Dr. Laura Huenneke's Address to the Sustainable Economic Development Initiative's Annual Teacher Awards in Sustainability Curriculum in May of 2017
Introduction: The SEDI TASC awards recognize our outstanding educators and their exemplary projects focused on sustainability. At the TASC celebration in May 2017, Dr. Laura Huenneke, Professor Emeritus, School of Earth Sciences & Environmental Sustainability at Northern Arizona University, discussed building our future by strengthening the educational ecosystem.
Dr. Laura Huenneke's address:
Back in the spring, I jumped at the chance to be part of the presentation of SEDI's Teacher Awards for Sustainable Curriculum, celebrating some of our fantastic teachers. Teachers are one of our community's most precious resources – truly changing lives and creating the future, both for individuals and for society as a whole. The SEDI TASC awards recognize our outstanding educators and their exemplary projects focused on sustainability. I’d like to take a moment to flip this on its head and reflect on the sustainability of outstanding teachers and education. That is, how can we build a future where we have many such teachers and many such schools, and where all our students over the long-term can benefit from these kinds of experiences?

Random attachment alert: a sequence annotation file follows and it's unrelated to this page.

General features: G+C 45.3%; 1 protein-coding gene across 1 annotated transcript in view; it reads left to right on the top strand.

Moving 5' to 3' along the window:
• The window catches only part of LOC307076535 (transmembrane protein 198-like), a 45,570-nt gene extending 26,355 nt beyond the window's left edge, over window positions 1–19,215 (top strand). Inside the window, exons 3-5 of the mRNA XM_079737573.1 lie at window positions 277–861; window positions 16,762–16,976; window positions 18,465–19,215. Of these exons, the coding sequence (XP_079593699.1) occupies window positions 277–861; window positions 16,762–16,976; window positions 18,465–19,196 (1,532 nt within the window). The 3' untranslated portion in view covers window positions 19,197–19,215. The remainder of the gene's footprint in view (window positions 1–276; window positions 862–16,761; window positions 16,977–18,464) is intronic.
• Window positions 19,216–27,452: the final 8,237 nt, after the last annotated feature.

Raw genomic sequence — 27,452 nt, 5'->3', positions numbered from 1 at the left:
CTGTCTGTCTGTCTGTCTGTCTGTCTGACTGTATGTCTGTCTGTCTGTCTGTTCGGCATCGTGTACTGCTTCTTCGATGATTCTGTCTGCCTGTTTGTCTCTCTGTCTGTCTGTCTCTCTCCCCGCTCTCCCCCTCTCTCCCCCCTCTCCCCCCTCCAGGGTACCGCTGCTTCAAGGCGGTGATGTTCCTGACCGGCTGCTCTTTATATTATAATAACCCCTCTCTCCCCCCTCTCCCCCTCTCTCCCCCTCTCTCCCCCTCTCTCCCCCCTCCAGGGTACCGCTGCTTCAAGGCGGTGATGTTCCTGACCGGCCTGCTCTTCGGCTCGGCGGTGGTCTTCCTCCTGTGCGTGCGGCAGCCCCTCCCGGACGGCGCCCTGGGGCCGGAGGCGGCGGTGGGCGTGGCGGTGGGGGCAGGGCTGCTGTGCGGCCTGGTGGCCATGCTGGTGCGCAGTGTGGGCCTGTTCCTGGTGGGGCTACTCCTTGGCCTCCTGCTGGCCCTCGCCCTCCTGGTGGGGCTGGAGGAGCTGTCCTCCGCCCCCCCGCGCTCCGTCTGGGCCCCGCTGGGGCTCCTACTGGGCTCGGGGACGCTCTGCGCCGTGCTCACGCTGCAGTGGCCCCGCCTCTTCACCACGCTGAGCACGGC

Awards like the SEDI sustainability awards do bring peer and community recognition to the individuals who have done inspired and inspiring work. We hope that recognitions like this make some of the effort and sacrifices worthwhile. Such recognition is valuable and necessary; but by itself it is not sufficient to ensure that these same teachers will stay with us in the years to come and will continue to succeed. Nor will these awards guarantee that future teachers are able to provide equivalent high-quality experiences.